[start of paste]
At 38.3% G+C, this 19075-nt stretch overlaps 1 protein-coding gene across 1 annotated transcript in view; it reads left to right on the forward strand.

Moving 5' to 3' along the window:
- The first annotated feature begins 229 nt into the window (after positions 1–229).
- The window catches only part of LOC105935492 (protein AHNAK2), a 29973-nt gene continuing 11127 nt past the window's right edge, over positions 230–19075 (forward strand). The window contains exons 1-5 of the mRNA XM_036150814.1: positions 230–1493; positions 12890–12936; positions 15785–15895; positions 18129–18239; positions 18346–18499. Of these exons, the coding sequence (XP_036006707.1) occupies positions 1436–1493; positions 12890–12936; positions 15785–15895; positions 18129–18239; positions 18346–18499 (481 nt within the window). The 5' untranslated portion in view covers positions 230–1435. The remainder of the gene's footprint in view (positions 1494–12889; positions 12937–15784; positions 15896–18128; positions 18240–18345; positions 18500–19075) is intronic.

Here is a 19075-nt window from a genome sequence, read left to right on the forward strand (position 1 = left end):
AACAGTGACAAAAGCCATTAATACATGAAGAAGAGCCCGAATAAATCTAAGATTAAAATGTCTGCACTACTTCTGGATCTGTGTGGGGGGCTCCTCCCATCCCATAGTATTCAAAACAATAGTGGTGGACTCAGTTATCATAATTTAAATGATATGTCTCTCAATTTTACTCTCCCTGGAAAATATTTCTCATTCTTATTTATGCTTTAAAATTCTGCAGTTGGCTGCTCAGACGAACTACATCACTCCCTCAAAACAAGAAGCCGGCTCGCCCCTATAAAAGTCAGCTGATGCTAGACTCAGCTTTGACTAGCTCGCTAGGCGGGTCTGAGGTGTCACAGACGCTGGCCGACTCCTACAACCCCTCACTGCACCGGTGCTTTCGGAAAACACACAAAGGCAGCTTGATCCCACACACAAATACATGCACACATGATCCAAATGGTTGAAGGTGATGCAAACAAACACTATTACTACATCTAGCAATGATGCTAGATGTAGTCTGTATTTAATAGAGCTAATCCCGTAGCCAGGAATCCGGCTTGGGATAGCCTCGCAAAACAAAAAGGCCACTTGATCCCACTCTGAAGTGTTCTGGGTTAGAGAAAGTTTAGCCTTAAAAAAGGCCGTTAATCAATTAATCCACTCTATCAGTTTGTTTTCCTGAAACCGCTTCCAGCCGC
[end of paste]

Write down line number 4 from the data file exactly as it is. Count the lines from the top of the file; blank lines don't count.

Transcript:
- The window catches only part of LOC105935492 (protein AHNAK2), a 29973-nt gene continuing 11127 nt past the window's right edge, over positions 230–19075 (forward strand). The window contains exons 1-5 of the mRNA XM_036150814.1: positions 230–1493; positions 12890–12936; positions 15785–15895; positions 18129–18239; positions 18346–18499. Of these exons, the coding sequence (XP_036006707.1) occupies positions 1436–1493; positions 12890–12936; positions 15785–15895; positions 18129–18239; positions 18346–18499 (481 nt within the window). The 5' untranslated portion in view covers positions 230–1435. The remainder of the gene's footprint in view (positions 1494–12889; positions 12937–15784; positions 15896–18128; positions 18240–18345; positions 18500–19075) is intronic.